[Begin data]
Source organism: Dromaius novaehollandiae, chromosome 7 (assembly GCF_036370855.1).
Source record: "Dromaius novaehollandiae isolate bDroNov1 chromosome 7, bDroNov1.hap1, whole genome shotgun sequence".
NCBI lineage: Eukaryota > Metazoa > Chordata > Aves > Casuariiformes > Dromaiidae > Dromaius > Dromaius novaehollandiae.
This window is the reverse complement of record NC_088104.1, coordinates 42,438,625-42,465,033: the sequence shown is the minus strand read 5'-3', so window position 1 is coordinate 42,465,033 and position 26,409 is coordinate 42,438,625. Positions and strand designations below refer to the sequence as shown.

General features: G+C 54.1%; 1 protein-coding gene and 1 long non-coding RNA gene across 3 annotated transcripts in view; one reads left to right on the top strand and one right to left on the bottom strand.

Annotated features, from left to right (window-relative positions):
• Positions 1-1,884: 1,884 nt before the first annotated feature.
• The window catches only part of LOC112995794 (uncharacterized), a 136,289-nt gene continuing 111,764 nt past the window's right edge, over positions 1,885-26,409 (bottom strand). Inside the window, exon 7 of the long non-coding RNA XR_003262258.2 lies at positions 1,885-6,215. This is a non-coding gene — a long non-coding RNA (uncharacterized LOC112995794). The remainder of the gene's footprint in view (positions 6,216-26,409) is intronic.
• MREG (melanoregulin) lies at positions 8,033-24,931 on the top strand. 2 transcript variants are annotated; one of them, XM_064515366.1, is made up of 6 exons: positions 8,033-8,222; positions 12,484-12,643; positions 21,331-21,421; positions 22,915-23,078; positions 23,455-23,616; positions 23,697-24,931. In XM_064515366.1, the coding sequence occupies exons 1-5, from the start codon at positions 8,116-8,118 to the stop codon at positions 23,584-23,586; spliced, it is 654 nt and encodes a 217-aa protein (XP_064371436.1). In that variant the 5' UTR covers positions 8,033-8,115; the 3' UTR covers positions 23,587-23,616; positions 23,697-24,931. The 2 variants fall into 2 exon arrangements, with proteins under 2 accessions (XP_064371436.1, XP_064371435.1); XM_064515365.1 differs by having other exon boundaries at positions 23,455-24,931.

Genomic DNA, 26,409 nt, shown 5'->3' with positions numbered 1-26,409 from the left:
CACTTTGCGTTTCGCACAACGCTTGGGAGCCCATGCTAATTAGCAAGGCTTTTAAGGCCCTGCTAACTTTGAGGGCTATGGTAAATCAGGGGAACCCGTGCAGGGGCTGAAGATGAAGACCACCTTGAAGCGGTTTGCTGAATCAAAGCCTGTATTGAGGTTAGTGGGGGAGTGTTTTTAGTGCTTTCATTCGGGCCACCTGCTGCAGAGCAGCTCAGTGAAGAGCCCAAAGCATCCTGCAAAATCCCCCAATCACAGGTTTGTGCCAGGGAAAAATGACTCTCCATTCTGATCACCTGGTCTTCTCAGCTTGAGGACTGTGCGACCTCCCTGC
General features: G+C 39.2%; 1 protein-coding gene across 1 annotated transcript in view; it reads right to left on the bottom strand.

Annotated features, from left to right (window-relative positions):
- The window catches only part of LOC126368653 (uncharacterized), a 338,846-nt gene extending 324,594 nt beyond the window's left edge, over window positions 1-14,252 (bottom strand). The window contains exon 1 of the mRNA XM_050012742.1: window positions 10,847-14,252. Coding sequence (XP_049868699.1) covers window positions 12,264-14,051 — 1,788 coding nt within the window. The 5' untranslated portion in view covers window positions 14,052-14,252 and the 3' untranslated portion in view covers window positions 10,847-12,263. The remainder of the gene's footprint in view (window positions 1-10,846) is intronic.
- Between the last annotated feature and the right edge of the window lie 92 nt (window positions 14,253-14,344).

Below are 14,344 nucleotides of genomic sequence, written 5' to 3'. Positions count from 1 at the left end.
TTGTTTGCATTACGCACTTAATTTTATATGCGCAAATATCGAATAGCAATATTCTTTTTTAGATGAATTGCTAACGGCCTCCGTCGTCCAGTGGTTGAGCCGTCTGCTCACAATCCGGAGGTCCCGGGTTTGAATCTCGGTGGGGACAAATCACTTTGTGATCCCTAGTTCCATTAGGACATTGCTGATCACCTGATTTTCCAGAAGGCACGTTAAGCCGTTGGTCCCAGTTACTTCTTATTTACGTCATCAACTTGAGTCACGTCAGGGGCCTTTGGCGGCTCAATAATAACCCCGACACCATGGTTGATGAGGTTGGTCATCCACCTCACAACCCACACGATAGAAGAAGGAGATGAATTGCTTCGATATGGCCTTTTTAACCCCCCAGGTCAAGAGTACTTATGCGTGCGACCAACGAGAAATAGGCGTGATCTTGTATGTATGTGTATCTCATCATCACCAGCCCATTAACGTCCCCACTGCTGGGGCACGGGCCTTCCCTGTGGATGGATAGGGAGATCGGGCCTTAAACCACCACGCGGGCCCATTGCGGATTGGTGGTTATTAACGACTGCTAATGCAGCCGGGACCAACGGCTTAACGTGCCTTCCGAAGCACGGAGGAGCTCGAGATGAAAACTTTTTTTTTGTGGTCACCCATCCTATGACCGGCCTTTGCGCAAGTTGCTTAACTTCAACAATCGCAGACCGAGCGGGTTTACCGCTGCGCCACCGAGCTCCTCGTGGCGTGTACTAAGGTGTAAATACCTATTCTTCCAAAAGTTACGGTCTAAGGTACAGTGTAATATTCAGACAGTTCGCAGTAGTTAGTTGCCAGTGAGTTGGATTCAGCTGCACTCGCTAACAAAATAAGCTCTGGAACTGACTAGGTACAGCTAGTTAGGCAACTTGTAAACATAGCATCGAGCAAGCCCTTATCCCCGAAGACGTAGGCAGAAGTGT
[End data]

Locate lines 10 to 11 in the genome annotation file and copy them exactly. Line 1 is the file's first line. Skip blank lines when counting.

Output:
Genomic DNA, 26,409 nt, shown 5'->3' with positions numbered 1-26,409 from the left:
CACTTTGCGTTTCGCACAACGCTTGGGAGCCCATGCTAATTAGCAAGGCTTTTAAGGCCCTGCTAACTTTGAGGGCTATGGTAAATCAGGGGAACCCGTGCAGGGGCTGAAGATGAAGACCACCTTGAAGCGGTTTGCTGAATCAAAGCCTGTATTGAGGTTAGTGGGGGAGTGTTTTTAGTGCTTTCATTCGGGCCACCTGCTGCAGAGCAGCTCAGTGAAGAGCCCAAAGCATCCTGCAAAATCCCCCAATCACAGGTTTGTGCCAGGGAAAAATGACTCTCCATTCTGATCACCTGGTCTTCTCAGCTTGAGGACTGTGCGACCTCCCTGC